Carolyn’s Online Magazine (#COMe)
HOW DO YOU TAKE PICTURES OF WATER DROPS?
THE WESTMORELAND PHOTOGRAPHY SOCIETY
ANSWERS THE QUESTION
After the business part of the Society’s March 14, 2016, meeting there was a hands-on session for the 35 attendees. I headed to the corner I was most interested in—taking photos of water drops. I’ve tried taking photos, with relative amateurish success, of raindrops hitting my patio during heavy rainstorms, or the splash they make when hitting the stream of water running down my driveway during said heavy rainstorms. The results bring out a desire to get these neat effects in better focus.
I’ve also taken photos of raindrops splatting on our car windshield while my husband drives down the road at 50-70 miles per hour.
A scenery photo my trigger finger really likes is one that produces many drops of water, shooting high in the air from the impact of a wave crashing violently against the rocks along the coast of New England.
Thus, I headed to the corner where Society member Paul Valerio had a make-shift setup to allow Society members to practice shooting raindrops.
Paul posts the neatest water drop photos on Facebook. He certainly shows he has something to teach others about how to do it.
The corner of the room had a strange setup that allowed a water drop to fall into a water ‘pond.’ A tripod was opened in the appropriate spot, and the settings were posted on the chalk board (excuse the poor photography—I didn’t expect to be posting the pictures I took of the meeting, and was only shooting them for my own record).
All I had to do was fix our camera settings and shoot away, catching the water drops as they plunked into the water.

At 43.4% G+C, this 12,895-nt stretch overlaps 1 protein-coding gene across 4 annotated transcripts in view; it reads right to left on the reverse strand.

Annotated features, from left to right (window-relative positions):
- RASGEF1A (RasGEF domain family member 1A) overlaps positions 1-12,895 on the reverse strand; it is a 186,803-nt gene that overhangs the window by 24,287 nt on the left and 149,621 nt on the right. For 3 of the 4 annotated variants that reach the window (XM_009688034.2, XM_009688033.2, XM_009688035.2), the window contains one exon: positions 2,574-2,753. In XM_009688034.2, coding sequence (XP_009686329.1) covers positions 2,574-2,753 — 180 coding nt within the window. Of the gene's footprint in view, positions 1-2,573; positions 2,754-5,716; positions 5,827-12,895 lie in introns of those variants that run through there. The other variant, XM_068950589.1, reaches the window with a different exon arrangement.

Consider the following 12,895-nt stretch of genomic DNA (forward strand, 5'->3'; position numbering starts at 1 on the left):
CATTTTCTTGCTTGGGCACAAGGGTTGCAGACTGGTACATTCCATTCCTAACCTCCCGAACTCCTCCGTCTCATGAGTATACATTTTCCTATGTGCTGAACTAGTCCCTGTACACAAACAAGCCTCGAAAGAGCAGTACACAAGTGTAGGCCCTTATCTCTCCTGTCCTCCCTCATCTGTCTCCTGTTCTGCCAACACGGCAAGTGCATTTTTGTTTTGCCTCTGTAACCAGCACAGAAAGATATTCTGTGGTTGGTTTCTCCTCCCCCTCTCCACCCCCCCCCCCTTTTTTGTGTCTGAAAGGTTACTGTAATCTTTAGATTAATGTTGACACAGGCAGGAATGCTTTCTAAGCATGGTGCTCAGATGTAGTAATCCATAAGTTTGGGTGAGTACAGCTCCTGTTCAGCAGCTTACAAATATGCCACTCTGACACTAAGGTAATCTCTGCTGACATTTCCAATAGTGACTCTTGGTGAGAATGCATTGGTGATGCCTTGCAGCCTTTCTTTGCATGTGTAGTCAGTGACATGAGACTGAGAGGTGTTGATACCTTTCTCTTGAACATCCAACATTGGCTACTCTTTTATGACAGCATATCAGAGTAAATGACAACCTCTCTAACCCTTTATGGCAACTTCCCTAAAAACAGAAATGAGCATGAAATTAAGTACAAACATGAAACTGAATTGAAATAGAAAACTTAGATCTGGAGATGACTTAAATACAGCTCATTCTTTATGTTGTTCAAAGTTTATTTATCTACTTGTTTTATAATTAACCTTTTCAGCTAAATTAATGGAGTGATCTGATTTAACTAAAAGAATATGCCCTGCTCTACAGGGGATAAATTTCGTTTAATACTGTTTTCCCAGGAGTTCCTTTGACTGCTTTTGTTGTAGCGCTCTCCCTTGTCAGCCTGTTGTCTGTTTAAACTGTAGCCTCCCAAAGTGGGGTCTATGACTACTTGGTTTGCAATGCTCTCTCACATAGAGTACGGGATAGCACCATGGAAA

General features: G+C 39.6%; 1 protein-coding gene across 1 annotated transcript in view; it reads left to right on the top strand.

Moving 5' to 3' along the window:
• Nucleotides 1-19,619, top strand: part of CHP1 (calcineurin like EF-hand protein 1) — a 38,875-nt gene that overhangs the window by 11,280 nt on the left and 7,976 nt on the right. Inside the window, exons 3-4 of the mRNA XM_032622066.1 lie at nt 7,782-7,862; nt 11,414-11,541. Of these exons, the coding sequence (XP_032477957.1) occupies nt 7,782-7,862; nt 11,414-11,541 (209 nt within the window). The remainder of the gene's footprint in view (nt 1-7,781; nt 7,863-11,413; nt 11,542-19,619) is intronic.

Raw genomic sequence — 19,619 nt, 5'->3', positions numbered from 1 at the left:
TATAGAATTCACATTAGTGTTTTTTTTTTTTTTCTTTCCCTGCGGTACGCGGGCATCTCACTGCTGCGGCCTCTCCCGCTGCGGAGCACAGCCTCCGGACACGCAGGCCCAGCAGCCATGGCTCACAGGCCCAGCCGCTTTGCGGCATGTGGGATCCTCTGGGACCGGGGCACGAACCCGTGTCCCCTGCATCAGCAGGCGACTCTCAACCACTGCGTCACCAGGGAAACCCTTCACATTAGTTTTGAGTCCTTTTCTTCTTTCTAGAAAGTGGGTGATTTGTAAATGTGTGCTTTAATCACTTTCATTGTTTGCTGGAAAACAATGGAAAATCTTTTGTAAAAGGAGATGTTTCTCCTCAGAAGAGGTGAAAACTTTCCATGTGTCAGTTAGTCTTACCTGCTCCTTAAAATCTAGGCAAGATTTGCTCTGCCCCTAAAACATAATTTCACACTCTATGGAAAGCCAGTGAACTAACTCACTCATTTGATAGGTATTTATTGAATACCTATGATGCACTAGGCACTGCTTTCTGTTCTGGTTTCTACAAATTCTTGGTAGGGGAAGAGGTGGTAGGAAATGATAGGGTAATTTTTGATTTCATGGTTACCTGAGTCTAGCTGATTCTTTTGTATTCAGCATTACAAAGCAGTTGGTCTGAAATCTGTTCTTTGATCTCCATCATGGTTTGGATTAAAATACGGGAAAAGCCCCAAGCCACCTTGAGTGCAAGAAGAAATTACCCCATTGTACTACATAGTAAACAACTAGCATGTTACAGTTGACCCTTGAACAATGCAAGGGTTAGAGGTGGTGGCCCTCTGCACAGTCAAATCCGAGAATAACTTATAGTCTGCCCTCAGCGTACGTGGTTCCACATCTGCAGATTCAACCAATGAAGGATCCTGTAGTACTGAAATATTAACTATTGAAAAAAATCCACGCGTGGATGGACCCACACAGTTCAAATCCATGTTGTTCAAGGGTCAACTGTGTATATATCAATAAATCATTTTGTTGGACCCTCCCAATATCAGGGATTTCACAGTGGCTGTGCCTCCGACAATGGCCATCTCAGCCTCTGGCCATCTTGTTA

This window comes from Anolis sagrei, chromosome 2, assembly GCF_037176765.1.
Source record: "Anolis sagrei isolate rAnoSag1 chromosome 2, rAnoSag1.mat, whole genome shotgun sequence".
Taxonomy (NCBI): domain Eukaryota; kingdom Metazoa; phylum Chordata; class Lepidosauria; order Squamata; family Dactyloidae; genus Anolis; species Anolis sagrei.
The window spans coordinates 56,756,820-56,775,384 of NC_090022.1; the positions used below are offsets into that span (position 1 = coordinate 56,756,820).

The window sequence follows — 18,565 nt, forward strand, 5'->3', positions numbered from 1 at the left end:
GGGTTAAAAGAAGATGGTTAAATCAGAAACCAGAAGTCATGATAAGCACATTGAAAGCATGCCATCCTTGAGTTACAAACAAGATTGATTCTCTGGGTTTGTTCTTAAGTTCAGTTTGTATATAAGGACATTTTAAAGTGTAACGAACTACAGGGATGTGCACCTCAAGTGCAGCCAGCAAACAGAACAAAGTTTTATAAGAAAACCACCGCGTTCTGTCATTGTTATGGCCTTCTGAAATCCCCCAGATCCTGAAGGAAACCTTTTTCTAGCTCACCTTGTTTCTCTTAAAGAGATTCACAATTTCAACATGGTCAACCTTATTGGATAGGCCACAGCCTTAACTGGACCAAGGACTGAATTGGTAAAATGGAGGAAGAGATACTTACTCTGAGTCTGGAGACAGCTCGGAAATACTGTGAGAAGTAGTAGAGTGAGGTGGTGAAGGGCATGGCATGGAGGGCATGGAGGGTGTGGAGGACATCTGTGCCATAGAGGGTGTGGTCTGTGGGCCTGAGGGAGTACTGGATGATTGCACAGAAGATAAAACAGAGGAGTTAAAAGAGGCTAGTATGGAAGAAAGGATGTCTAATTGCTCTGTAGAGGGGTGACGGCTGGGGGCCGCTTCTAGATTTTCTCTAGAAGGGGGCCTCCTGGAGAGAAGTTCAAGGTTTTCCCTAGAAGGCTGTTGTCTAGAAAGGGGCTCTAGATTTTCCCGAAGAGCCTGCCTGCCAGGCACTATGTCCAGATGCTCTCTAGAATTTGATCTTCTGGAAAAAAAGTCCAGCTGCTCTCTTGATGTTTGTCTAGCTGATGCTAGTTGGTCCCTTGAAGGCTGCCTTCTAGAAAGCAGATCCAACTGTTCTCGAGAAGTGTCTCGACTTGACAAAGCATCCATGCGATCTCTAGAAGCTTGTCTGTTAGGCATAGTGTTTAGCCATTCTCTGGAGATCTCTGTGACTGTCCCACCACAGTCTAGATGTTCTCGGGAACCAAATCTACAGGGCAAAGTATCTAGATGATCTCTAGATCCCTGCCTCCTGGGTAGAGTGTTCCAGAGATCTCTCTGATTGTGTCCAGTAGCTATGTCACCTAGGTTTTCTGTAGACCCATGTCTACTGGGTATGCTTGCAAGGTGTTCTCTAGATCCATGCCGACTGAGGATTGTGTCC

That comes to another story. The core group members know I’m technologically and electronically challenged. I allowed Paul to fix the settings on my camera and my trigger finger actually produced a couple of decent shots.
Off to my photo editing. Here’s one result, with a little photo editing play on the side:
And here’s a second:
Now I need a good heavy rainstorm. I can refer to the settings on the chalk board and, using my tripod, try to catch some raindrops—which won’t all land in the same predictable spot as Paul’s setup produced. However, if I shoot 100 photos I might get one acceptable one.
Oh, I forgot to mention. For assistance with the technical aspect I will call on my husband Monte. After all, I won’t become any more technologically able between now and the next rainstorm than I’ve become in the past 20 years of attending photography club meetings.
I want to thank Paul for setting up something I’m really trying to perfect. Because my mind absorbs information on a limited basis, I didn’t attempt to confuse it by visiting the other stations, which included food and close up photos. The photographers setting up these stations deserve my appreciation also—thanks, everyone, for a very good meeting.
For those of you out there who want to accomplish something challenging, might I add persistence is the key. Keep trying. Eventually, even if by chance, you might succeed.